T H E   N I H    C A T A L Y S T     S E P T E M B E R   –  O C T O B E R   2004

NIH Black Scientists Association

by Myrna Zelaya-Quesada
Chad Womack, BSA president and senior research fellow at the VRC, is especially committed to identifying determinants of host-virus relationships that govern HIV disease in developing countries,, with a particular focus on the non-B subtypes of the virus. Additionally, along with Lauren Wood (NCI), he is co-recipient of a 2003 Bench to Bedside Award to study "The Use of 5-Fluorouracil (5-FU) in Combination with Antiretroviral Drugs as a Salvage Strategy to Overcome Drug Resistance in Heavily Treated HIV-Infected Pediatric Patients." (see "Salvage Therapy")

"It takes, I think, a strange combination of curiosity and just sheer madness to want to be a Ph.D. scientist these days," says Chad Womack, a senior research fellow in the Viral Pathogenesis Laboratory at the Vaccine Research Center. He proceeds, with humor, to list reasons why high school and college students in the United States might not be enthusiastic about a career in biomedical research.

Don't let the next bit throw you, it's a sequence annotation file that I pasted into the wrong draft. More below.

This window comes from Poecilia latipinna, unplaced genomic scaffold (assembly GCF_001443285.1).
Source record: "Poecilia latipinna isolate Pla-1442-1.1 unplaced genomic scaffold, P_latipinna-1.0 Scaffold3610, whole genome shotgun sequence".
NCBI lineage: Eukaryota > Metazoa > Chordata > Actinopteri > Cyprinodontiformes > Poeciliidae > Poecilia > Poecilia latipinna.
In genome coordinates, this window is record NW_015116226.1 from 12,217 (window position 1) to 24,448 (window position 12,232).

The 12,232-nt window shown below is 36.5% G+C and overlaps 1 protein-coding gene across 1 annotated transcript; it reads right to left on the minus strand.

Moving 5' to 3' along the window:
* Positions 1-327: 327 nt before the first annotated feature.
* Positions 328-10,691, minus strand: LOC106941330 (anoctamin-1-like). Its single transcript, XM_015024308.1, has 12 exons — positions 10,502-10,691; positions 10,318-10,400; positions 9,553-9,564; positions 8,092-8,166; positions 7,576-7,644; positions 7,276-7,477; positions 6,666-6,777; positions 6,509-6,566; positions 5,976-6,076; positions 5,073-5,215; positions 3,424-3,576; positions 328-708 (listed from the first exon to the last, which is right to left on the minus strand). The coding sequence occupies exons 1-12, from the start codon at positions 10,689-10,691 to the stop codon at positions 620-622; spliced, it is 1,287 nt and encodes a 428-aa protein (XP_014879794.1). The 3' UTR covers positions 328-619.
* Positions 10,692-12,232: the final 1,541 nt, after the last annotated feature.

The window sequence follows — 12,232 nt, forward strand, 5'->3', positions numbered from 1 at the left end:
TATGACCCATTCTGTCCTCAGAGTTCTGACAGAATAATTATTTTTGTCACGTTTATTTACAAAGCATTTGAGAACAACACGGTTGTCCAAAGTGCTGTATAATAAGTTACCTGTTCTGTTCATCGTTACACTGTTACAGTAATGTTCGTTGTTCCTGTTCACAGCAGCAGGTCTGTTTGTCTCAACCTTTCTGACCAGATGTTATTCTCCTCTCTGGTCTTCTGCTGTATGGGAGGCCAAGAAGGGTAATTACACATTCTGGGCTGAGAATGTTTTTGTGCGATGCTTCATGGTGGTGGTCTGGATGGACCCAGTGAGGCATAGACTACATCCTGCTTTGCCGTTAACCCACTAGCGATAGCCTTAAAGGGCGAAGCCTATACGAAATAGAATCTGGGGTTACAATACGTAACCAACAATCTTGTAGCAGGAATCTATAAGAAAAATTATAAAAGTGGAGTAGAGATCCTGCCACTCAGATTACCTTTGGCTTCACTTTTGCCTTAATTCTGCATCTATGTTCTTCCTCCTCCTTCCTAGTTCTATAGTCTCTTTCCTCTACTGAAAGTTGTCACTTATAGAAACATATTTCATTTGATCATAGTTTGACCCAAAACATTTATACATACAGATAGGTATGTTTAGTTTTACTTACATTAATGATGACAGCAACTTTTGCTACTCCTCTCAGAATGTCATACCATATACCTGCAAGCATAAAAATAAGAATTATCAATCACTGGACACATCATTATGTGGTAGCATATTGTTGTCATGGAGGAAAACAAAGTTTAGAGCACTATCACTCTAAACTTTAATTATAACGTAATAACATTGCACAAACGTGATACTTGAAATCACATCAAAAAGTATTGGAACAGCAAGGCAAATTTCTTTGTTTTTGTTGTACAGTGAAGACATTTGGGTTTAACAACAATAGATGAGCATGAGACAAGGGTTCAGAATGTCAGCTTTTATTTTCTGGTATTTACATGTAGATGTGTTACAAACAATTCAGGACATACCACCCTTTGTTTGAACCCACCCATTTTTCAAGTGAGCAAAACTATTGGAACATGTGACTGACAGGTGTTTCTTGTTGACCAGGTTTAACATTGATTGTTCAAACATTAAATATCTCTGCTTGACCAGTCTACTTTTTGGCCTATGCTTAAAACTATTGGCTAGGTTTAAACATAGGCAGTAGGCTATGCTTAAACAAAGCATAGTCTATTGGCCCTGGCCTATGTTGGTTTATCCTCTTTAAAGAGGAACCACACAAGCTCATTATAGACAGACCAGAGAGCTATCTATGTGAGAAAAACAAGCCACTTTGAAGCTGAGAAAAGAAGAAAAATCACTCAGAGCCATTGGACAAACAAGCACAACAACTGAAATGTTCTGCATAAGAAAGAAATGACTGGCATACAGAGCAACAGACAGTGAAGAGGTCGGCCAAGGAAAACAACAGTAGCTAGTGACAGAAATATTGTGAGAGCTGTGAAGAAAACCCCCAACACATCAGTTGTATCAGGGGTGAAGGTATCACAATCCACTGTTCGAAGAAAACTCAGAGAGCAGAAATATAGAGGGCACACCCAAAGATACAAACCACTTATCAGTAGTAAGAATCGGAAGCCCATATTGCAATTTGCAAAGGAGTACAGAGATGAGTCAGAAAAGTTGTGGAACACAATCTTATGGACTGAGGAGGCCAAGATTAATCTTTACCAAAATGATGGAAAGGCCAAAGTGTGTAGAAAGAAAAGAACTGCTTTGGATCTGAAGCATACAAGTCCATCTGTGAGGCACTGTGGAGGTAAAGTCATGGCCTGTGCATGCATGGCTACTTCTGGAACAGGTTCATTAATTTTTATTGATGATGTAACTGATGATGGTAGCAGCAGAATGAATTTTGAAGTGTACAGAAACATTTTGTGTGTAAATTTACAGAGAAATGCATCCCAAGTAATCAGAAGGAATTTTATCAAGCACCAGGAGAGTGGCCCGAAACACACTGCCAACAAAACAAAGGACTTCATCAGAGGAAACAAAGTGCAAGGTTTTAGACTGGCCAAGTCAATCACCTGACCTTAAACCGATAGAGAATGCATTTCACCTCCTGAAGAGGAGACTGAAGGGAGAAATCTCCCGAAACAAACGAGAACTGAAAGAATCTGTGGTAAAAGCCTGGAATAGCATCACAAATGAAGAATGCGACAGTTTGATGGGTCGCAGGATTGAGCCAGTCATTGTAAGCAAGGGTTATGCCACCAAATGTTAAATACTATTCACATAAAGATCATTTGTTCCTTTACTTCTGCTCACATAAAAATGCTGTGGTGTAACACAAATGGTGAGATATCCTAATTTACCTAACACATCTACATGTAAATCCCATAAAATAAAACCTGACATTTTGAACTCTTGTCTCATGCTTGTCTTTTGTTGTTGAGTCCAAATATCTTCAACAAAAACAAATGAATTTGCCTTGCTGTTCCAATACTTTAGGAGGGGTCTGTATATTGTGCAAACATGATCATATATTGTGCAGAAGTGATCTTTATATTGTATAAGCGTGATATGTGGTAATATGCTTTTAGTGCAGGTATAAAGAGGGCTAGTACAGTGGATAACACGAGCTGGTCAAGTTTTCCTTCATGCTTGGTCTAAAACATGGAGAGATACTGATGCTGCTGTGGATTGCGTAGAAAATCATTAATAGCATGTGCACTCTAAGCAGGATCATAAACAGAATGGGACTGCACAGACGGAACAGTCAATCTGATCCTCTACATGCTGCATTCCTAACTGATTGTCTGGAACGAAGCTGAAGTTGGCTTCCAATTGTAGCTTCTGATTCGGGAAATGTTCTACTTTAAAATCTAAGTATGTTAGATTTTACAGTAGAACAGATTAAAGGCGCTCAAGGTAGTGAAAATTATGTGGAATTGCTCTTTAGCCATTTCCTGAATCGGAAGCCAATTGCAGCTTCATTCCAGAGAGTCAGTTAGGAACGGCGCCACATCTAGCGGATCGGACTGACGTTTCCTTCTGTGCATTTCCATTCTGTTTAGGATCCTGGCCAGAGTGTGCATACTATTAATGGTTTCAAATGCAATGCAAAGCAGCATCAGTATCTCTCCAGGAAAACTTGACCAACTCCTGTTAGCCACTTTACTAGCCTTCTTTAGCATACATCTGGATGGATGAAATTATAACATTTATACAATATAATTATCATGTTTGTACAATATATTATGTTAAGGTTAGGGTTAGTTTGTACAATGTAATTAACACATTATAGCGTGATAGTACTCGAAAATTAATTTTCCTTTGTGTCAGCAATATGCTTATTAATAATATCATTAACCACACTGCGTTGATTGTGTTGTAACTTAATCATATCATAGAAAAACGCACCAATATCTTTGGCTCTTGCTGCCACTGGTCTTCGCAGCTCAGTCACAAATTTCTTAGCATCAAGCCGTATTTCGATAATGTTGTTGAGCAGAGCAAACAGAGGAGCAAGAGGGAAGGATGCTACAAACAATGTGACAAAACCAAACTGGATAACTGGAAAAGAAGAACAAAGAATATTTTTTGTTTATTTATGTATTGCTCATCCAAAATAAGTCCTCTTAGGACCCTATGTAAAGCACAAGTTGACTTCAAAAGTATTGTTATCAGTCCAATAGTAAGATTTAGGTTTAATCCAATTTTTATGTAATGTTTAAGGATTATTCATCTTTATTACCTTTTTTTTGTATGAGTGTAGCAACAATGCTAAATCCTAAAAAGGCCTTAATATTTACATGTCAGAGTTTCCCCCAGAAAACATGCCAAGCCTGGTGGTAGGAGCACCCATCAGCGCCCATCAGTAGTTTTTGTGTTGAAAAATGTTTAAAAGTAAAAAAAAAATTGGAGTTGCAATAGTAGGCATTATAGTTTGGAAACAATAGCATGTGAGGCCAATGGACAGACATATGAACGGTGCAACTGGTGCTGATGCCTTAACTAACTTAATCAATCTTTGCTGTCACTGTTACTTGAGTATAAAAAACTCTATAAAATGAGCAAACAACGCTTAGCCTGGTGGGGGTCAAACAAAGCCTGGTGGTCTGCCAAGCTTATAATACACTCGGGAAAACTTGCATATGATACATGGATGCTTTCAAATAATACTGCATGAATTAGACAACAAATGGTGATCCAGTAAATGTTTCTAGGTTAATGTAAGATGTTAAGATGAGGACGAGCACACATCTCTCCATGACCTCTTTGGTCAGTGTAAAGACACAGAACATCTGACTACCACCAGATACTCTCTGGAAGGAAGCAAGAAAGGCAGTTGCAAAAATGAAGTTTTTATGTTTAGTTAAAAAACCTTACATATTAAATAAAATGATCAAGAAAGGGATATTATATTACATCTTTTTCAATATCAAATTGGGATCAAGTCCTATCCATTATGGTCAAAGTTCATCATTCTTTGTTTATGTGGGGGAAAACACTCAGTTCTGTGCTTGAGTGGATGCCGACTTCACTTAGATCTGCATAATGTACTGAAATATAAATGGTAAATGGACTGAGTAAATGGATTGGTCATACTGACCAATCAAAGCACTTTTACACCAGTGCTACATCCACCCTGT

There’s the time-in requirement to reach professional maturity—seven years to get a doctorate, another six or so in postgraduate training.

There’s the monetary return after all the training—maybe half what could be earned if one had opted for medical or dental school and private practice.

There’s no easy career path for anyone drawn to research, says Womack, whose own research interests have taken him to Morehouse School of Medicine and the Centers for Disease Control, both in Atlanta; the Harvard School of Public Health in Boston; and now the NIH.

And if the student is a member of an underrepresented minority, there’s another layer of challenge—the relative scarcity of peers and mentors with familiar faces and backgrounds.

As president this year of the NIH Black Scientists Association (BSA), Womack hopes to advance more antidotes to this sense of aloneness.

The Diggs Legacy

Members of the NIH Black Scientists Association cannot talk about the organization’s beginnings and continuing spirit without acknowledging the influence of John Diggs, former deputy director for extramural research who left NIH in 1993 but kept in close contact with his former colleagues and the founding members of the BSA.